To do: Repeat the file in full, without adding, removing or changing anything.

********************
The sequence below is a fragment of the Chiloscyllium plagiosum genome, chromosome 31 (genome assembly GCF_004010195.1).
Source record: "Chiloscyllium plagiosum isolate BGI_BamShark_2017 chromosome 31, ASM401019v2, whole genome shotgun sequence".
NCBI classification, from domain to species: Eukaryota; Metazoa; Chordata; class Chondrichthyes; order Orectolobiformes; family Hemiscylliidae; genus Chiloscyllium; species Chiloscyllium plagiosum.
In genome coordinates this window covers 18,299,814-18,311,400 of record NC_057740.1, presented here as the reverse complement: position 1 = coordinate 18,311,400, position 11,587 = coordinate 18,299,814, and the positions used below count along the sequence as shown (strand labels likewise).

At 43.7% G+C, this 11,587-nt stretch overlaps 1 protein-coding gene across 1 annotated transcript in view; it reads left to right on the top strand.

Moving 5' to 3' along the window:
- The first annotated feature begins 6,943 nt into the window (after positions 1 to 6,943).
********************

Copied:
The sequence below is a fragment of the Chiloscyllium plagiosum genome, chromosome 31 (genome assembly GCF_004010195.1).
Source record: "Chiloscyllium plagiosum isolate BGI_BamShark_2017 chromosome 31, ASM401019v2, whole genome shotgun sequence".
NCBI classification, from domain to species: Eukaryota; Metazoa; Chordata; class Chondrichthyes; order Orectolobiformes; family Hemiscylliidae; genus Chiloscyllium; species Chiloscyllium plagiosum.
In genome coordinates this window covers 18,299,814-18,311,400 of record NC_057740.1, presented here as the reverse complement: position 1 = coordinate 18,311,400, position 11,587 = coordinate 18,299,814, and the positions used below count along the sequence as shown (strand labels likewise).

At 43.7% G+C, this 11,587-nt stretch overlaps 1 protein-coding gene across 1 annotated transcript in view; it reads left to right on the top strand.

Moving 5' to 3' along the window:
- The first annotated feature begins 6,943 nt into the window (after positions 1 to 6,943).